1) Link Cosmos: This is a service that lets you see what blogs are linking to a Blog (or any arbitrary URL, btw).  I always wanted this because I wanted something to help me get a feeling for how interesting a blog was - if lots of people are linking somewhere, it must be interesting, right?  And If lots of people I know and respect are linking to someone or something, then it must be something worth taking seriously.

So, with Link Cosmos, you can check any URL you like - type it into the search box, and you'll get an instant view of the bloggers who are linking to the site.  This is what makes it significantly different from Blogback, for example.

What I found out when I started populating my link database (it has over 1 Million links in it right now, and it's only been going for about a week) is that I would see an interesting URL or blog, and then recursively follow the Cosmos for the URL - things turned into a '6 degrees of separation' kind of fascination as well.

You can try out the Technorati Cosmos links at one of two places: Either the Cosmos link page, or at the Technorati Top 100, a listing of the top 100 blogs based on the number of other blogs who link to them.

If you find an interesting new blog in the top 100 - simply click on the (Cosmos)  link and you can see who is linking to you.  Click on their cosmos, and see who is linking to them.

This brings me to the other interesting thing about the Link Cosmos - you can see links to your blog that don't even show up in referer logs.  There are a lot of blogs out there that aren't frequented very often, and you won't see them in a site referer log unless someone actually clicked on the link to your blog.  It's a neat way to find new and interesting sites that haven't been "discovered" yet.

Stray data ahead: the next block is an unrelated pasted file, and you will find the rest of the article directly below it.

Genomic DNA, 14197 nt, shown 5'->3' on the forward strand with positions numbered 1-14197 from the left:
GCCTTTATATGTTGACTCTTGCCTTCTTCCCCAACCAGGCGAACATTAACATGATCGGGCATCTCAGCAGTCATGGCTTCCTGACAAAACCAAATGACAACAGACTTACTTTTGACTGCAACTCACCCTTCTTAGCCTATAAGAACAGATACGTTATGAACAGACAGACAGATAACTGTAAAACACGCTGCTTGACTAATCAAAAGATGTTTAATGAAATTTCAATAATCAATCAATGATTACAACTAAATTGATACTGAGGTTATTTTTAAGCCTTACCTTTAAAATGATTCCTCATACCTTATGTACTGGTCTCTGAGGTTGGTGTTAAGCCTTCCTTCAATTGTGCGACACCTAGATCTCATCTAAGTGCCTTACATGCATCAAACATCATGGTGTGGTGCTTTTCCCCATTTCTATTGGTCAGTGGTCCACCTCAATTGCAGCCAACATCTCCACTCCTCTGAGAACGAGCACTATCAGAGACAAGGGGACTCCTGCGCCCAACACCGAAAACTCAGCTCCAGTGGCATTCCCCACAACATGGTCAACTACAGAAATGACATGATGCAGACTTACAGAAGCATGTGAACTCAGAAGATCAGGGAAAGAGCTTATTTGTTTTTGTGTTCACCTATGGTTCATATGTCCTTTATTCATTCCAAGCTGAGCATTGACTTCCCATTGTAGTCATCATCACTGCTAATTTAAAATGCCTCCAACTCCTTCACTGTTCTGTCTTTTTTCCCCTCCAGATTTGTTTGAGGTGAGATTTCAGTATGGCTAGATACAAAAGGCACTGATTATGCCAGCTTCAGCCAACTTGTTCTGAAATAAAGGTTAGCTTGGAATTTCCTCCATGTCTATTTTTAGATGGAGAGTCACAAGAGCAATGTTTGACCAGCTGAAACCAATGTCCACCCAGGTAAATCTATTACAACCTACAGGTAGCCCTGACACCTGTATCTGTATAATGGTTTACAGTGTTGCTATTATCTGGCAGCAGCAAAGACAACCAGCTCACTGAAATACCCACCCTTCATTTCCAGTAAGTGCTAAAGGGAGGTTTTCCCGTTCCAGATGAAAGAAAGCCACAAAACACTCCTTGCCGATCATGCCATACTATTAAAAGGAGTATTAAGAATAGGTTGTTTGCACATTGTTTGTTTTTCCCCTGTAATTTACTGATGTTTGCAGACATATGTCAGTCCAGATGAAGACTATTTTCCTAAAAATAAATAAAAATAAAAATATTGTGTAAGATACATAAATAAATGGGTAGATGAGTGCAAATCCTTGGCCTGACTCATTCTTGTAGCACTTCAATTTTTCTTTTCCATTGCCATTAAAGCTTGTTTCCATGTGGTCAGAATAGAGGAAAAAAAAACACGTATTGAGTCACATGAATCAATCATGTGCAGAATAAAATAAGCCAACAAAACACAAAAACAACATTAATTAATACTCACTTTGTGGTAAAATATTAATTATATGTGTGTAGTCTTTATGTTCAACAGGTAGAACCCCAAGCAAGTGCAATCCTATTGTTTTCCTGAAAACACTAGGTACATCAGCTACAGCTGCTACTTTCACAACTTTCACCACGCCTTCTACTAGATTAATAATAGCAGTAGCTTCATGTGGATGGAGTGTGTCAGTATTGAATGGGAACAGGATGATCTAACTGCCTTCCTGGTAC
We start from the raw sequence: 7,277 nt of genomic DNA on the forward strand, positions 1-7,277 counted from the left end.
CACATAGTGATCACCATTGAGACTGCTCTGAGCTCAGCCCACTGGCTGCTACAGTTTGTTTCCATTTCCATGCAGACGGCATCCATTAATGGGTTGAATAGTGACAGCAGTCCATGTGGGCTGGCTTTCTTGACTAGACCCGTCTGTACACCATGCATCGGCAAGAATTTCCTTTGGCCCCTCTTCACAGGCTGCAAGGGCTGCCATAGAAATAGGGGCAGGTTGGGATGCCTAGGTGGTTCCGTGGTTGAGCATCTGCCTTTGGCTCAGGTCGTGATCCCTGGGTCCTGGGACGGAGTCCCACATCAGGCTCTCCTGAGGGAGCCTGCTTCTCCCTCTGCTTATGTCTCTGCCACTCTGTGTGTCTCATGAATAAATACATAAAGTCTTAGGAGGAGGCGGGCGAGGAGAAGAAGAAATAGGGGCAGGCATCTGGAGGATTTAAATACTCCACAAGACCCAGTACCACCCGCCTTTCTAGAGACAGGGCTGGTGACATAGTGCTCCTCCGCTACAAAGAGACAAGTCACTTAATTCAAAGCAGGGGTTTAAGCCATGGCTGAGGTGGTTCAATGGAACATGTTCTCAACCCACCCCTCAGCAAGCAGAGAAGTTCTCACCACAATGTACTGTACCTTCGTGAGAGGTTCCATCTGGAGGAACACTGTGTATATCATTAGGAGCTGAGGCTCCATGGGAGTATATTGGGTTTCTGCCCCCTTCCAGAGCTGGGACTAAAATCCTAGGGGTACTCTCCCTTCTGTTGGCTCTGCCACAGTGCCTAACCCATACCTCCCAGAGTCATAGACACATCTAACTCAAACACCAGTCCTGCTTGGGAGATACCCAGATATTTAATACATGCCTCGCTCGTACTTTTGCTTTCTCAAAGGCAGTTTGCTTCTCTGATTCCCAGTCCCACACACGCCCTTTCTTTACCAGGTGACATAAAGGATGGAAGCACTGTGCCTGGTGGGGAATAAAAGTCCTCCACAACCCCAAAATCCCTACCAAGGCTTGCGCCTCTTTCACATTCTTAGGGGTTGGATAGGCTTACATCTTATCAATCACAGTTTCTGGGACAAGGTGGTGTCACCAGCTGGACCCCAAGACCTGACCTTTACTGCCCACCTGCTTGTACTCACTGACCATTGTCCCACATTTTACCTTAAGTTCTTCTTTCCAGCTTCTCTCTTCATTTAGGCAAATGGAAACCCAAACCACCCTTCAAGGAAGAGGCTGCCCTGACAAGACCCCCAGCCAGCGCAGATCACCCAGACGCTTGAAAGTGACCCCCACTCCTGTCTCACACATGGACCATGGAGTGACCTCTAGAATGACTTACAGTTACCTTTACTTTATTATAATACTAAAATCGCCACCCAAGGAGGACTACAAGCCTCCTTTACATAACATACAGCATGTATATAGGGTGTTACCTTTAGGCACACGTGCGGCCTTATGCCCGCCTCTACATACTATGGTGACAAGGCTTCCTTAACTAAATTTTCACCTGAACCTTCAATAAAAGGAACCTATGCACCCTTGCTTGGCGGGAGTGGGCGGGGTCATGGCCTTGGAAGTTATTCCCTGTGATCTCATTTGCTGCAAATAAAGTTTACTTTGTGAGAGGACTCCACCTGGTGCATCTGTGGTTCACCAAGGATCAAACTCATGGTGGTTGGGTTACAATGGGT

2) Google Rank

I have always been interested in how Google works, and also how I rate in relation to certain search terms, so I created Google Rank and Google Juice (explained later).  Google Rank allows you to type in a search term, and it then shows you the top 100 sites on Google for that search term.  The interesting part is that Technorati also goes back day after day and rechecks Google's rankings for that search term, so you can see how Google's rankings change over time.  Here's an example of Google Rank in action, for the ranking of "weblogs", for example.  The numbers next to the rank show how the ! rank has shifted over time.

3) Google Juice

A corollary of Google Rank is Google Juice.  By adding a URL to search for, Google juice gives me the ranking for a site (or set of sites) that I want to track - and Google Juice goes even deeper than Google Rank - if your site is in the top 1000 Google responses, Google Juice will find your site and give you its ranking for that set of search terms.  Here's an example, searching for the URL "www.scripting.com" on the search term "weblogs".  Rock on, Dave!

4) Watchlists

Watchlists are the easy way to keep and track historical information about the sites that you are tracking.  They allow you to quickly see new links to your site or see historical Google ranking information not shown in the standard views.